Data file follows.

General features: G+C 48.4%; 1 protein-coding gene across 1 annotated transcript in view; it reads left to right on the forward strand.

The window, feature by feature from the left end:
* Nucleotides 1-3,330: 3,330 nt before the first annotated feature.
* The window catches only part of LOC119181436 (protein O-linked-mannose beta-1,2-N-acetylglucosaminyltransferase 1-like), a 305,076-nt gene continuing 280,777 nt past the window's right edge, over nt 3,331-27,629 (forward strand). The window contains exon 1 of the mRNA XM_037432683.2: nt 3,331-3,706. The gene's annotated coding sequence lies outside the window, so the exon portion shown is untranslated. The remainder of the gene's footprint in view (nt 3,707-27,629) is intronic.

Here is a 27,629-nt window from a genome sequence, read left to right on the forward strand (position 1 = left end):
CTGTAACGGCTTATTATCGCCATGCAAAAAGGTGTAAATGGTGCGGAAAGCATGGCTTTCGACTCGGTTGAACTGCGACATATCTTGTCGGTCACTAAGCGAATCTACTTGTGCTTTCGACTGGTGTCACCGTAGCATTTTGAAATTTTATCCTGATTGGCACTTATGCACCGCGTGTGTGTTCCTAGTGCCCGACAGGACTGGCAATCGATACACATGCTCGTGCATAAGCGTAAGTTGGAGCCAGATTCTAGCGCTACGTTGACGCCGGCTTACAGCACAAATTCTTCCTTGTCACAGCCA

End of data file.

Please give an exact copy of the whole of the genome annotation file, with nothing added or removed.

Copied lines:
General features: G+C 48.4%; 1 protein-coding gene across 1 annotated transcript in view; it reads left to right on the forward strand.

The window, feature by feature from the left end:
* Nucleotides 1-3,330: 3,330 nt before the first annotated feature.
* The window catches only part of LOC119181436 (protein O-linked-mannose beta-1,2-N-acetylglucosaminyltransferase 1-like), a 305,076-nt gene continuing 280,777 nt past the window's right edge, over nt 3,331-27,629 (forward strand). The window contains exon 1 of the mRNA XM_037432683.2: nt 3,331-3,706. The gene's annotated coding sequence lies outside the window, so the exon portion shown is untranslated. The remainder of the gene's footprint in view (nt 3,707-27,629) is intronic.

Here is a 27,629-nt window from a genome sequence, read left to right on the forward strand (position 1 = left end):
CTGTAACGGCTTATTATCGCCATGCAAAAAGGTGTAAATGGTGCGGAAAGCATGGCTTTCGACTCGGTTGAACTGCGACATATCTTGTCGGTCACTAAGCGAATCTACTTGTGCTTTCGACTGGTGTCACCGTAGCATTTTGAAATTTTATCCTGATTGGCACTTATGCACCGCGTGTGTGTTCCTAGTGCCCGACAGGACTGGCAATCGATACACATGCTCGTGCATAAGCGTAAGTTGGAGCCAGATTCTAGCGCTACGTTGACGCCGGCTTACAGCACAAATTCTTCCTTGTCACAGCCA